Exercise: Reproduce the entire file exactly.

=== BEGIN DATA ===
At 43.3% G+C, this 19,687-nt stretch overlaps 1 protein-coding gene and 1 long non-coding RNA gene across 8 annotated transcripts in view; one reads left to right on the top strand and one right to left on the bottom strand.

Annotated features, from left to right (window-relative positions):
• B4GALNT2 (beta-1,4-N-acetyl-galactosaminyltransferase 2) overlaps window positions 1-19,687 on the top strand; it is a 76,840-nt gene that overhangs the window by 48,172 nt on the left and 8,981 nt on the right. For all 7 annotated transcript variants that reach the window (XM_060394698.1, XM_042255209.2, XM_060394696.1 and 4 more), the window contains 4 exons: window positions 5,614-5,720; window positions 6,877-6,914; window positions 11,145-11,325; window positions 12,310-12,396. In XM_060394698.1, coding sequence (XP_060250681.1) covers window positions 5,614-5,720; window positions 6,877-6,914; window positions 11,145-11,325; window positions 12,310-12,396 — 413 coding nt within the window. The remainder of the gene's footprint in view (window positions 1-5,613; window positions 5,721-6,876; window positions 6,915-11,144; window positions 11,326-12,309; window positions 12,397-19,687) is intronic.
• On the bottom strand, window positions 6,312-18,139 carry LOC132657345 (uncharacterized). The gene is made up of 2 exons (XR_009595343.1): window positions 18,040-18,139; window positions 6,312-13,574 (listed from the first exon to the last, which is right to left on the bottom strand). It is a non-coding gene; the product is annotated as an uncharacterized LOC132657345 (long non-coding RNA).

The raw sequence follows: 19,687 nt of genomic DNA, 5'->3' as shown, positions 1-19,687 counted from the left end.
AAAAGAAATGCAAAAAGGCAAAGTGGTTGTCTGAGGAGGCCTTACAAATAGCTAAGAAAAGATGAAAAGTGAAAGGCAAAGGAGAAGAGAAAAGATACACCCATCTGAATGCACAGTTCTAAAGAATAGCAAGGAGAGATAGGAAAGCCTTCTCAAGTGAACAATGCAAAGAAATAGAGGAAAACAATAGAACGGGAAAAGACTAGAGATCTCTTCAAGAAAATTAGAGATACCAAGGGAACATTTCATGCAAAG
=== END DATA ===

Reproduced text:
At 43.3% G+C, this 19,687-nt stretch overlaps 1 protein-coding gene and 1 long non-coding RNA gene across 8 annotated transcripts in view; one reads left to right on the top strand and one right to left on the bottom strand.

Annotated features, from left to right (window-relative positions):
• B4GALNT2 (beta-1,4-N-acetyl-galactosaminyltransferase 2) overlaps window positions 1-19,687 on the top strand; it is a 76,840-nt gene that overhangs the window by 48,172 nt on the left and 8,981 nt on the right. For all 7 annotated transcript variants that reach the window (XM_060394698.1, XM_042255209.2, XM_060394696.1 and 4 more), the window contains 4 exons: window positions 5,614-5,720; window positions 6,877-6,914; window positions 11,145-11,325; window positions 12,310-12,396. In XM_060394698.1, coding sequence (XP_060250681.1) covers window positions 5,614-5,720; window positions 6,877-6,914; window positions 11,145-11,325; window positions 12,310-12,396 — 413 coding nt within the window. The remainder of the gene's footprint in view (window positions 1-5,613; window positions 5,721-6,876; window positions 6,915-11,144; window positions 11,326-12,309; window positions 12,397-19,687) is intronic.
• On the bottom strand, window positions 6,312-18,139 carry LOC132657345 (uncharacterized). The gene is made up of 2 exons (XR_009595343.1): window positions 18,040-18,139; window positions 6,312-13,574 (listed from the first exon to the last, which is right to left on the bottom strand). It is a non-coding gene; the product is annotated as an uncharacterized LOC132657345 (long non-coding RNA).

The raw sequence follows: 19,687 nt of genomic DNA, 5'->3' as shown, positions 1-19,687 counted from the left end.
AAAAGAAATGCAAAAAGGCAAAGTGGTTGTCTGAGGAGGCCTTACAAATAGCTAAGAAAAGATGAAAAGTGAAAGGCAAAGGAGAAGAGAAAAGATACACCCATCTGAATGCACAGTTCTAAAGAATAGCAAGGAGAGATAGGAAAGCCTTCTCAAGTGAACAATGCAAAGAAATAGAGGAAAACAATAGAACGGGAAAAGACTAGAGATCTCTTCAAGAAAATTAGAGATACCAAGGGAACATTTCATGCAAAG